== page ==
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ARGENTINA
No to mining
Hernán Scandizzo
10/14/2004
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Argentine communities organize against mining.

On the 4th of every month the residents of Esquel, located in the province of Chubut in southern Argentina, carry out marches to detain a gold mine that, according to its opponents, would cause irreparable damage to the region.

The marches are one of several popular initiatives against mining in Argentina after the people of Esquel in March 2003 held a plebiscite and forced Canadian-owned Meridian Gold to suspend a plan to develop a gold and silver mine in which large quantities of cyanide were going to be used.

The victory of the "No to Mining" vote — in which 81 percent of the population rejected the mine’s development — went beyond the limits of the provinces of Chubut. The model of organization in assemblies, implemented by the Self-Organized Residents of Esquel, was taken up by other communities in conflict.

Popular consultation called for

The relations among neighborhood assemblies, environmental and indigenous organizations gave rise to the formation in 2003 of the Network of Argentine Communities Affected by Mining (Red CAMA), aimed at coordinating activities developed in the provinces of Chubut, Rio Negro, San Juan, Catamarca, Tucuman, Jujuy and Cordoba.

In the network’s founding meeting, participants not only coincided in pointing out the negative effects of mining on the environment and the regional economies but they also referred to what they consider the collusion of government authorities with corporations, since they delegate responsibilities in areas like social action and public works, hide information from the population and act with violence against opponents of mining.

The first pronouncement of Red CAMA called for "the immediate suspension of the granting of new permits of prospecting, exploration and mining in national territory affecting tourism, agriculture and any existing sustainable productive activity, until adequate legislation on the issue is passed."

The declaration also proposes that before any project is started "a popular consultation be held in the affected localities guaranteeing information and transparent education on the issue." And it called for annulment of Law 24.196 of mining investment and all related legislation because "it is damaging to the country’s interests and is arbitrary with respect to other economic activities."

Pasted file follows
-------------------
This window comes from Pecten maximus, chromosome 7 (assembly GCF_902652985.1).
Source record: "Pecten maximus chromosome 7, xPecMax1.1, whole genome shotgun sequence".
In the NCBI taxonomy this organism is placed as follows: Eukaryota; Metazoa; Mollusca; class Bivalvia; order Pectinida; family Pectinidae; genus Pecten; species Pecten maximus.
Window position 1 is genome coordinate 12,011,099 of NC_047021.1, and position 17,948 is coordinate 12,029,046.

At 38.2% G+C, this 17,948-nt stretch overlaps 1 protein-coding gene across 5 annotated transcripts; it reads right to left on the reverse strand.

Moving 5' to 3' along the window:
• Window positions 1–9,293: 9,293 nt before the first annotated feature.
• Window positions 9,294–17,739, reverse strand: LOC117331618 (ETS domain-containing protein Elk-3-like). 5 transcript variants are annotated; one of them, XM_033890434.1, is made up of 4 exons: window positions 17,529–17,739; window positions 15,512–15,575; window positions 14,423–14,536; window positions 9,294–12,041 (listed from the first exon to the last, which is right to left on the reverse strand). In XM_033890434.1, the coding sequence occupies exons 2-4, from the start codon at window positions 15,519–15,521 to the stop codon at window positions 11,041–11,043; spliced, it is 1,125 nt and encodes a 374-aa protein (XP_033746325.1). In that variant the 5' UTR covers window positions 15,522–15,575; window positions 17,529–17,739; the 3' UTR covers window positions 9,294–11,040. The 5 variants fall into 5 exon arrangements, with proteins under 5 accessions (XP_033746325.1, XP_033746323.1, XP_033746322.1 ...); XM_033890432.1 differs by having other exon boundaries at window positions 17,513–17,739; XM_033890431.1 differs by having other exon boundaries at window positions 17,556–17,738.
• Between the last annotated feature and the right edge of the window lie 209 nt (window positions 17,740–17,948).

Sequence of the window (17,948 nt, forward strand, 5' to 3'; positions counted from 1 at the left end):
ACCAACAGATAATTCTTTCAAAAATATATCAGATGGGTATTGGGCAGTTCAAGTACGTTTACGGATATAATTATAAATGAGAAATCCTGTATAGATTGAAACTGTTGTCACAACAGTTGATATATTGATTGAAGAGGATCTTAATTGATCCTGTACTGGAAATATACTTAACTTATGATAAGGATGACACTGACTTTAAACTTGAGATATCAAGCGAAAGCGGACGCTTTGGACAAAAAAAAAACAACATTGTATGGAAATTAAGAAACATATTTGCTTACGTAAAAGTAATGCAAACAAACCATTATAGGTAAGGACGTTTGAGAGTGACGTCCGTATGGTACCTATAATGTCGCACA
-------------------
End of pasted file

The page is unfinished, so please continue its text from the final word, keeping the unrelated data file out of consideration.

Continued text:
State priority

The reform of the Mining Code and the passage of laws that makes environmental controls more flexible in the framework of the 1993 Mining Development Plan prepared the way for the mining companies’ arrival. According to the Secretary of Mining, in 1992 four mining companies operated in the country; in 1999, the figure rose to 80. This plan was consolidated in December 1997 with the signing of agreements with Chile, creating the legal framework to transform the border area of both countries in the one of the most important mining regions in the world.

This agreement has made it possible, for example, for Canadian-owned Barrick Gold Corp. to explore the bi-national Pascual-Lama gold deposit, which in Argentina lies in the valley of Cura in San Juan province. In mid-August in Santiago, Chile, Argentine and Chilean authorities signed the Specific Protocal of the Mining Integration Treaty, which mainly deals with the tax area, making the deposit’s development possible.

Growing opposition

Although mining investment has been converted into a priority for the state and different governments have acted in line with this goal, popular movements opposed to mining have not ceased.

In Andalgala in Catamarca province in northeast Argentina, the group Self-Organized Residents of Andalgala has been formed to denounce the consequences of the development of the Bajo La Alumbrera gold and copper deposit, begun in 1996, and to oppose other projects like Agua Rica.

In southern Argentina, members of the Mapuche indigenous group have carried out several actions, like the April occupation of the Directorate of Mining and Geology in Esquel, marches and legal actions — among them an appeal presented by the Coodinating Body of the Mapuche Parliament in Rio Negro — to detain the Calcatreu mine operation by Canadian-owned Aquiline Resources.

Aquiline plans to extract gold through a heap-leaching process which uses cyanide, a low-cost method which removes 95 percent of the metal from the ore. Company spokesmen have acknowledged that cyanide is toxic but they say there are measures of control for its management.

While Julián Fernández, lawyer of Ombudsman’s Office of Rio Negro, said "extensive reports of environmental impact" are lacking on Calcatreu, authorities like Alfredo Pega, Interior Minister of Rio Negro, say "the cost-benefit of all this should be analyzed. The Calcatreu project signifies the development of a region but it should not affect people nor those who produce. It is not that easy to say no to a possibility of development, when the alternative is unemployment."

Fernández said that there is a lot of misinformation in the population. "The only information given to the people was that provided by the company, which appeared to be more of a brain-washing exercise than objective information."

In the III Mapuche Parliament in Chubut in April, it was decided to bar the entry of mining company personnel from the communities. "Since the state has not implemented Article 169 of the International Labor Organization (regarding Indigenous and Tribal Peoples), which takes precedence over the mining legislation, we ourselves will since we were never consulted if we wanted to modify our Wall Mapu (Mapuche ancestral territory.)," a statement from the meeting said.


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